The stage is set for a political grilling of the Federal Motor Carrier Safety Administration at a House hearing Thursday on the hours-of-service rule.
Amid relentless criticism of the 34-hour restart and 30-minute break provisions of the rule, agency administrator Anne Ferro will be called on to explain and defend the agency’s decision-making.
The hearing before the House Subcommittee on Contracting and Workforce will be chaired by Rep. Richard Hanna, R-N.Y., an author of a bill that would suspend the restart provision pending an assessment by the Government Accountability Office.
Hanna has described the rule as “ideological” because it was implemented before FMCSA completed a field study of its effects.
The study was required by last year’s highway bill but it appears that Congress did not intend for the agency to complete the study before the rule took effect. The bill gave the agency until Sept. 30 to finish the study while the rule took effect July 1.
The agency missed that deadline. It has finished collecting data for the study but still is working on the analysis and review. The findings will have to be reviewed by the DOT Secretary’s office and the White House Office of Management and Budget, a process that could take into next year
Hanna’s criticism reflects the concern of trucking interests about how the provisions have affected their operations.
This week both the American Trucking Associations and the Owner-Operator Independent Drivers Association released studies indicating that the provisions have led to carrier productivity losses, driver income losses and deterioration in driver quality of life.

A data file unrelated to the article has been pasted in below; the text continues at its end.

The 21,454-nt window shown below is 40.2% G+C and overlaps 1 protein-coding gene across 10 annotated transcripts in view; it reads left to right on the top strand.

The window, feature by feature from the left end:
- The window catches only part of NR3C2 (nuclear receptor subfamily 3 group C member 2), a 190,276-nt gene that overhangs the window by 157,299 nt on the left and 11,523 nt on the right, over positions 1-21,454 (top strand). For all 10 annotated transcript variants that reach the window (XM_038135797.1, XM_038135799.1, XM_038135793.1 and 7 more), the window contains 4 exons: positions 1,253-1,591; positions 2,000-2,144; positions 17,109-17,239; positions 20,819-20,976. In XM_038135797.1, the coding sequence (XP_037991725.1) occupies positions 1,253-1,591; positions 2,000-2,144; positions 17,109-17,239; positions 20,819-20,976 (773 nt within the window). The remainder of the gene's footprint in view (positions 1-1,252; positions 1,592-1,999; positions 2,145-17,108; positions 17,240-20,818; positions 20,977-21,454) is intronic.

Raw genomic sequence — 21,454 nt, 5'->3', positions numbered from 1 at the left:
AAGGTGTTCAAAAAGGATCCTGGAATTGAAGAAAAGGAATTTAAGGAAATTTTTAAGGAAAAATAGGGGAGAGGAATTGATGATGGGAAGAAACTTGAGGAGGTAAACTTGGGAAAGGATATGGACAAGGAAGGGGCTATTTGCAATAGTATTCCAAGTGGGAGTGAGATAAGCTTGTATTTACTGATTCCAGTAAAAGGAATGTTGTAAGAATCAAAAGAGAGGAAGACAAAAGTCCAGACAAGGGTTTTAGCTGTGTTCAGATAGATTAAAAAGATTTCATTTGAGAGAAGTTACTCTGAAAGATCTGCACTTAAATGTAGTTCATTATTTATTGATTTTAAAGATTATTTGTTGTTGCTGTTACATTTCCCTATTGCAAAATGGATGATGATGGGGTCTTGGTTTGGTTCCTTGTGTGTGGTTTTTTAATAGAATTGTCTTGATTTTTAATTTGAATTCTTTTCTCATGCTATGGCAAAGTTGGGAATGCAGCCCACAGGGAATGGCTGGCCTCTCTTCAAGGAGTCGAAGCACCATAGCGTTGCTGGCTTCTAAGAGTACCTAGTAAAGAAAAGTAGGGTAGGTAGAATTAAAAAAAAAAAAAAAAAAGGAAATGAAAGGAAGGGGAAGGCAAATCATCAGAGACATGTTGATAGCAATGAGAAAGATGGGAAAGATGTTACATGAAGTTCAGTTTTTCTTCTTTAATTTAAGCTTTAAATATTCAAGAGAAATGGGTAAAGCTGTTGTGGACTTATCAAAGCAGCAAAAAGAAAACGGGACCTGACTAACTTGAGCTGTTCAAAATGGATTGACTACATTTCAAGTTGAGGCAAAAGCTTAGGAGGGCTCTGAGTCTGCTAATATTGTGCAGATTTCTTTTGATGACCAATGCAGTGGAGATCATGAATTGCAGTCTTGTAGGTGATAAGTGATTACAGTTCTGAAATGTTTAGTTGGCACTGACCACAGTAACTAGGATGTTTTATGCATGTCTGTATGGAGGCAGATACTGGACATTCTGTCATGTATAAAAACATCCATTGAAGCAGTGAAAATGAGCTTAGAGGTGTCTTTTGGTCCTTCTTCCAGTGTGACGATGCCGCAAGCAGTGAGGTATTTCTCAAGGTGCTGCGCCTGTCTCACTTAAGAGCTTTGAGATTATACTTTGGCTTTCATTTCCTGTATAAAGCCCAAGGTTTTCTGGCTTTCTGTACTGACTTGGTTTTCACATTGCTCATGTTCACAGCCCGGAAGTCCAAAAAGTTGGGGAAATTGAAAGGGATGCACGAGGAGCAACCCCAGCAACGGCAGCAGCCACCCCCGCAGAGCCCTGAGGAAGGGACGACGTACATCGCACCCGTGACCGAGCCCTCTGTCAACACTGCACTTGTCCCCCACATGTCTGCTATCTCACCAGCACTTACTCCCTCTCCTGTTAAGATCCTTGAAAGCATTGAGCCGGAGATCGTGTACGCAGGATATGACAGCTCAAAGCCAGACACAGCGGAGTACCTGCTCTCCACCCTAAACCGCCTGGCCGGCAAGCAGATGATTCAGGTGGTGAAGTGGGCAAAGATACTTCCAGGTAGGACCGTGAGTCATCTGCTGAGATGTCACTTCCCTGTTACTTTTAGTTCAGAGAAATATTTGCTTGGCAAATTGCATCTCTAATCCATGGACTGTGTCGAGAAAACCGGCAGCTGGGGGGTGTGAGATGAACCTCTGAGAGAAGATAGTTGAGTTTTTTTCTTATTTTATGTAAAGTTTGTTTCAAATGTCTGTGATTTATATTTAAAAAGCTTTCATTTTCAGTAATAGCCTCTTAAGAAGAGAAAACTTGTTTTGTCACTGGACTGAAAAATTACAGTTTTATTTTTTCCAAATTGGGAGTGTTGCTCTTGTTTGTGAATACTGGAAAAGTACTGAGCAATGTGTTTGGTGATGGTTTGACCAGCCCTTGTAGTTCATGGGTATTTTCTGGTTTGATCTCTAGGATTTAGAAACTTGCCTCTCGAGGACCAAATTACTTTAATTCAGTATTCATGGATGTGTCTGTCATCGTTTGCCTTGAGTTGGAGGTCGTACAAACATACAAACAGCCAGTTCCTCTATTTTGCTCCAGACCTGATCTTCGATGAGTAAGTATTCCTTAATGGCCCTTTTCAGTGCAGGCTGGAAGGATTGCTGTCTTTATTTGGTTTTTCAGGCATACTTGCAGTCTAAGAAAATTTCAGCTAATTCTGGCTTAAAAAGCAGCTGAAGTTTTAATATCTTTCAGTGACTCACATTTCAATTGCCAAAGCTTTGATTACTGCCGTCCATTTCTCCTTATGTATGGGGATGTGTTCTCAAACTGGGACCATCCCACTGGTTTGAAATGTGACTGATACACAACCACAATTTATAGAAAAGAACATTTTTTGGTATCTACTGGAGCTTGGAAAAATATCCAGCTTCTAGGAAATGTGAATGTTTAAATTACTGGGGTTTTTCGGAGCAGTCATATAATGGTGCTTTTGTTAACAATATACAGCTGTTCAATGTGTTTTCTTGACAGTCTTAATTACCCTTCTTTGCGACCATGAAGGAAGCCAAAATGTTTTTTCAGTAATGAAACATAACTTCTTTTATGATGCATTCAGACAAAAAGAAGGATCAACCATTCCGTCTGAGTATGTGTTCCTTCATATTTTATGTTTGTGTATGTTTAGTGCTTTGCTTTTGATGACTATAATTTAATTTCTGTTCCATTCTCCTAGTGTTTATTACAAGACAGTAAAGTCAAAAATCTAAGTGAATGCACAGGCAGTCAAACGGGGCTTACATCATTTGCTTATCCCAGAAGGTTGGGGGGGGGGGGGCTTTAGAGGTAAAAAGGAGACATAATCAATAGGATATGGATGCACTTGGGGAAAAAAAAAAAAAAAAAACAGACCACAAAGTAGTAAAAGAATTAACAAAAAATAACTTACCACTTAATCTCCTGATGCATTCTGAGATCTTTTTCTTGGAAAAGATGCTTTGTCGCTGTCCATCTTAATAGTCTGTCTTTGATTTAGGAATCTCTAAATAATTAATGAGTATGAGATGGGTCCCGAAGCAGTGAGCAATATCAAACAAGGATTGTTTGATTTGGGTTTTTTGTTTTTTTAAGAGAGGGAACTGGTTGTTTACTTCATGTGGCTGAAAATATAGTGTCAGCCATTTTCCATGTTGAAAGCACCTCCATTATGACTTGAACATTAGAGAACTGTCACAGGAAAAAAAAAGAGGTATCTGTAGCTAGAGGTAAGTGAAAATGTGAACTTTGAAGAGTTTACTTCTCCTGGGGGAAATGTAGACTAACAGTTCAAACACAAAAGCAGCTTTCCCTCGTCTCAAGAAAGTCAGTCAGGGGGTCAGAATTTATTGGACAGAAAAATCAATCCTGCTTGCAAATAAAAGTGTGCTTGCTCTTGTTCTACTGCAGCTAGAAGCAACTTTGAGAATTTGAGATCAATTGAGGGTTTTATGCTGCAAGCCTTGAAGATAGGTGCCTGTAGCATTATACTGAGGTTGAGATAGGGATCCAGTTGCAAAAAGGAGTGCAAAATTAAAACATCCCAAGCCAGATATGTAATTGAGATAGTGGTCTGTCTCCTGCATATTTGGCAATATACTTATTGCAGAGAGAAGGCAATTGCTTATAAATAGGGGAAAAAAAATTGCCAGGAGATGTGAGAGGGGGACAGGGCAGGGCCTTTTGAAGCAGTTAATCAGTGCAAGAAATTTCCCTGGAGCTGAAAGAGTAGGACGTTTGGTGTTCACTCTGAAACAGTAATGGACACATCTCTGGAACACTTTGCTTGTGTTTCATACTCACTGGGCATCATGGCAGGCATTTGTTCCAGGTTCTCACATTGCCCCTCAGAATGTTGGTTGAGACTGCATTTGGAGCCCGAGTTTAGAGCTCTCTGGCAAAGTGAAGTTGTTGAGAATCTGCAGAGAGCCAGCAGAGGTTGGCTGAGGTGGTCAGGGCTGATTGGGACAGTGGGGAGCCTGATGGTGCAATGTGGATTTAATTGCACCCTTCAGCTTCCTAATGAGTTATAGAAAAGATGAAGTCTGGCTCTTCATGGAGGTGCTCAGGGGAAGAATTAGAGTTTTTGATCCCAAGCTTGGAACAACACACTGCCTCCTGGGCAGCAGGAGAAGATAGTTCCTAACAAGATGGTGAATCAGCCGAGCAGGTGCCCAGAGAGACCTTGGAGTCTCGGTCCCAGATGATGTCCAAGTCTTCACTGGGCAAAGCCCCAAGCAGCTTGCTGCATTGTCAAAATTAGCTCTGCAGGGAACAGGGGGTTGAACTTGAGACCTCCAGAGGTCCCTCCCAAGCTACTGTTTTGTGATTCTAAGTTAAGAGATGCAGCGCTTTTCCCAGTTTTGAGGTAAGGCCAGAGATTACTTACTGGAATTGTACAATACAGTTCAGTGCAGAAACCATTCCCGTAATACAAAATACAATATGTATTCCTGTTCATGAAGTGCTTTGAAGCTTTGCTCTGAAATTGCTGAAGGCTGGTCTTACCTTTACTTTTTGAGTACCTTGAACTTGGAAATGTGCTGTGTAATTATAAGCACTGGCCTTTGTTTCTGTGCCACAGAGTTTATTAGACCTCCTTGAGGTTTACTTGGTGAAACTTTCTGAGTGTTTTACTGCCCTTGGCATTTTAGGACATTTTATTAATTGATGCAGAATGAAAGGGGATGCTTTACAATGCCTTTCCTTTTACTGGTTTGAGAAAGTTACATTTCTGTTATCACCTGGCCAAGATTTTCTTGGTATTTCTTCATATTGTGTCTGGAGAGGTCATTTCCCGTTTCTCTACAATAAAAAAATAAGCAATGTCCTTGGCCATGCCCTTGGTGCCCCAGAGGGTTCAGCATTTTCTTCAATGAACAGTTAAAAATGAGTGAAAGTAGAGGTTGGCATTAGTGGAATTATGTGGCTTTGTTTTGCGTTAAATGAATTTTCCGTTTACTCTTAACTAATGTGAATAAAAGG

The ATA study, prepared by its research arm, American Transportation Research Institute, is built on surveys that netted 2,370 driver responses and 446 carrier responses, mostly from the long-haul truckload sector.
“This report demonstrates clear evidence that the rules have generated a financial consequence on individual drivers as well as motor carriers, the majority of whom are small businesses,” the report concludes.
Included in the study is an analysis of logbook data from more than 49,000 drivers. In general, it shows an increase in the length of restart periods after the new rule took effect. This might be due to the requirement that drivers take two successive periods off between 1 a.m. and 5 a.m. during their 34-hour break, ATRI said.
OOIDA said its study shows that the provisions have made it harder for drivers to drive when they are rested.
“The agency’s insistence on micromanaging a driver’s time is actually undermining highway safety,” said Todd Spencer, OOIDA executive vice president in a statement.
“Instead of providing the flexibility to drive when rested and stop when tired, the new rules have put drivers in the position of driving more hours than ever and in the worst traffic conditions, and spending less time at home. How is that safe?”
FMCSA has defended the restart provision on grounds that by creating more time for driver rest it will improve safety and save lives. It has said that the provision affects only the drivers who have the most severe schedules, and that most operations are not impacted.
The agency also says that the fatigue studies it conducted while drafting the rule justify the changes. ATA, on the other hand, has said that the laboratory studies were not convincing.